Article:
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I have published 8 books, 2 Epilepsia supplements and over 250 articles since 1962, covering the fields of epilepsy, neurology, neuropsychiatry, metabolic diseases (mainly folate and vitamin B12), and history of medicine, neurology, psychiatry, epilepsy and the NHS.

The most recent publications are:

The origins and early development of the ILAE/IBE/WHO global campaign against epilepsy: Out of the shadows.

Epilepsia Open 2023 23rd October

Abstract: The International League Against Epilepsy (ILAE)/International Bureau for Epilepsy (IBE)/World Health Organization (WHO) Global Campaign Against Epilepsy was launched in Geneva and Dublin in the summer of 1997. The second phase of the Campaign was launched by a major event in Geneva, led by WHO Director General Dr. Gro Harlem Brundtland in February 2001. Since then, the Campaign has been gathering momentum around the world culminating in the WHO General Assembly Resolution (WHA 68.20) on Epilepsy in May 2015 supported by 194 countries. Recently, the World Federation of Neurology and other neurological non-governmental organizations (NGOs) have joined forces with the Epilepsy Campaign, leading to the WHO General Assembly Resolution (WHA 73.10) in May 2022 promoting a 10-year Intersectoral Global Action Plan (IGAP) for Epilepsy and Other Neurological Disorders. I was privileged to serve as the first Chairperson of the Global Campaign Against Epilepsy and this year all my documents and correspondence relating to the Campaign have been delivered to the Wellcome Collection in London. These are the basis for this detailed account of the origins and early development of the Campaign. I describe the events leading to the birth of the concept, planning for the Campaign, the launch, development, and the achievements of phase one. This first phase focused on awareness raising, education, and involvement, especially within WHO, ILAE, and IBE, including a series of five Regional Public Health meetings and Declarations on Epilepsy. In 1999, the WHO raised the status of the Campaign to the highest level, the first ever for a Non-Communicable Disease, resulting in the high profile launch of phase two in 2001, paving the way to the continuing global momentum and achievements, including the 2015 and 2022 WHO Resolutions.

John Hughlings Jackson and Thomas Laycock: Brain and Mind.

World Neurology, 2023 August-September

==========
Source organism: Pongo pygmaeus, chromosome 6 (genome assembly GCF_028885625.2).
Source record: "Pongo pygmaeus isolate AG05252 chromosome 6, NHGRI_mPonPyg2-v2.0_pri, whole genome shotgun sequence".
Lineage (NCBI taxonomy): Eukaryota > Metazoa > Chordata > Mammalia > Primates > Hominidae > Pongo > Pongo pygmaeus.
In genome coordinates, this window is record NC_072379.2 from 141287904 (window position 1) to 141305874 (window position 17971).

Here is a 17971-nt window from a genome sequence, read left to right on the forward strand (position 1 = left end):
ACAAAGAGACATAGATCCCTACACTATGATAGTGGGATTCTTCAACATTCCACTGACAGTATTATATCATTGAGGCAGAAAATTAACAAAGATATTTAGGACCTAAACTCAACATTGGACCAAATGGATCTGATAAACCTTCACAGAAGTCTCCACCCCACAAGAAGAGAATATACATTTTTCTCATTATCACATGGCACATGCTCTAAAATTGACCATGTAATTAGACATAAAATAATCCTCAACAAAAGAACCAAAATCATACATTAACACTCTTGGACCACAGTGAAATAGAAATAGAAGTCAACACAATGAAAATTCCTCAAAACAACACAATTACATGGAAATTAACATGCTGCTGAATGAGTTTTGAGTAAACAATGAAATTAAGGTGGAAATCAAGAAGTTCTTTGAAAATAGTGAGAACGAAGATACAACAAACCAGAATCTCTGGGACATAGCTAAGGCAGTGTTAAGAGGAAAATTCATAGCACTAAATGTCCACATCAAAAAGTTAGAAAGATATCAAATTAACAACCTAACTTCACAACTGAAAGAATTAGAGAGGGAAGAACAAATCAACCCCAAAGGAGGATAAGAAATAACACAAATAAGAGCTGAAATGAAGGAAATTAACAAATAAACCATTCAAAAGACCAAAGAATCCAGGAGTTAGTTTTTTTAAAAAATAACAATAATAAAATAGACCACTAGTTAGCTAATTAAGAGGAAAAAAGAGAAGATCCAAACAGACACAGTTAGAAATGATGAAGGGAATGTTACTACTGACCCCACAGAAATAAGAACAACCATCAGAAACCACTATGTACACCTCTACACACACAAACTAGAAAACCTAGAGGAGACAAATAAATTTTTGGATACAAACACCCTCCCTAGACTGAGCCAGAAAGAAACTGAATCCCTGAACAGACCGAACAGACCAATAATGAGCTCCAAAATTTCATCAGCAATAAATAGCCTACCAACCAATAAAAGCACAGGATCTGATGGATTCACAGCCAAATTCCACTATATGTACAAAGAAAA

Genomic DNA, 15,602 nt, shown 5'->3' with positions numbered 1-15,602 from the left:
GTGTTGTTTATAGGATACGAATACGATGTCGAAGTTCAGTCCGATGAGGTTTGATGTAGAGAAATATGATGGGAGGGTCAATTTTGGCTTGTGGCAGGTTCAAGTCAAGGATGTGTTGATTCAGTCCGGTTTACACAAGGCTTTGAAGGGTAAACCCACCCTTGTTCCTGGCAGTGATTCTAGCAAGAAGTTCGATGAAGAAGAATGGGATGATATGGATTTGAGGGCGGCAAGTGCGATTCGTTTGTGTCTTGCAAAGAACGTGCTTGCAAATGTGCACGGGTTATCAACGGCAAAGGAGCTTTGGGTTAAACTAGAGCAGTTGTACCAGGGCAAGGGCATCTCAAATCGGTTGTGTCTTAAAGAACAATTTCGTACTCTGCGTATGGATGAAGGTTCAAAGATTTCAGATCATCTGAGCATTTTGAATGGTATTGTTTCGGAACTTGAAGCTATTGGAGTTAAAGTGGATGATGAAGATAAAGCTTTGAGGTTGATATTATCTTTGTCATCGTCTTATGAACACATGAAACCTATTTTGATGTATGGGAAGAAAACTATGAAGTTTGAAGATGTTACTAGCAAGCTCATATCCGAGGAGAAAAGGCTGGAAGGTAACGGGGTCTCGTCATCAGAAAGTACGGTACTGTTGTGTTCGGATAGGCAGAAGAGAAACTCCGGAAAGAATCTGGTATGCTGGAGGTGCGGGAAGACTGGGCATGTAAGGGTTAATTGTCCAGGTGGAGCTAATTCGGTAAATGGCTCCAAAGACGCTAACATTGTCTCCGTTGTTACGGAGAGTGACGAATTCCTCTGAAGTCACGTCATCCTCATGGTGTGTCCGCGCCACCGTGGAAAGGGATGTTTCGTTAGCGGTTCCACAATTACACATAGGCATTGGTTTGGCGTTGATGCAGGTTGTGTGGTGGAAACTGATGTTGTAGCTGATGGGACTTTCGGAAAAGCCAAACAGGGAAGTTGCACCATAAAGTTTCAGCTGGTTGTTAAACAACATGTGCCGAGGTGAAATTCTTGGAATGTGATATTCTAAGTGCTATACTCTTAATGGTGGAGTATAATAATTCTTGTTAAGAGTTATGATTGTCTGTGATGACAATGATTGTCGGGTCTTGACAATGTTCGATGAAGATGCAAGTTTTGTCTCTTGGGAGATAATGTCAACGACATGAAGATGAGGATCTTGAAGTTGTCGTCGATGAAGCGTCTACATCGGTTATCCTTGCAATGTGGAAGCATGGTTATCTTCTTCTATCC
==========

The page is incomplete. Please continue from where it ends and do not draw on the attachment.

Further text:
John Hughlings Jackson and Thomas Laycock: Brain and Mind – Laycocks influence on British Neuropsychiatry

Royal College of Psychiatrists 2023 November p18

Health effects of poor housing : Medical profession has a role

British Medical Journal 2023 20th May; 381: p1043

Dear BMJ Editor,

Dobson asks why it’s fallen to the medical community to act on the detrimental health effects of poor housing (Editor’s Choice, 1 April).

For most of the past century the medical profession has acted on the effects of poor housing. My father, a GP, was the medical officer of health for an urban district council in Monmouthshire. He worked with two councillors to ensure the health of the community in the home, school, and workplace. Annual reports from medical officers of health improved local housing and influenced housing policy.

Sadly, public health has been greatly run down and centralised. Medical officers of health no longer exist, and GPs rarely visit homes. Taking a social history was one of the first things I learnt in medical school. There is, and should be, a role for the medical profession in acting on the health effects of poor housing. The profession needs reminding of this.

Edward H. Reynolds, consultant neurologist, London

Subject: Health Warning

Letter published in the Times newspaper 2022 23rd December

Sir, I worked for 54 years in the frontline of the NHS at tertiary, secondary and primary levels (Health Warning, December 21st). It is clear to me that standards of care have been falling since the NHS and Community Care Act of 1990, when Service principles were subordinated to or in constant tension with Business and market principles. Since then the NHS has become increasingly centralised and bureaucratic. Collaboration, communication and continuity of care have been undermined, with increasing concerns about patient safety and staff morale, aggravated by increased demands and inappropriately reduced capacity. Among the solutions should be a return to a predominantly professionally led and locally organised Service with Government support as envisaged and implemented by Aneurin Bevan and the founders of the NHS.

Edward Reynolds
Dr. Edward H. Reynolds MD FRCP FRCPsych

Former Consultant Neurologist to the Maudsley and Kings College Hospitals, Epsom Hospital and the Integrated Care Partnership, Epsom.

Past President of the International League Against Epilepsy

How to avoid harmful national quarantines: primary care led local public health: a historical perspective.

Journal of the Royal Society of Medicine 2022; 115:12-15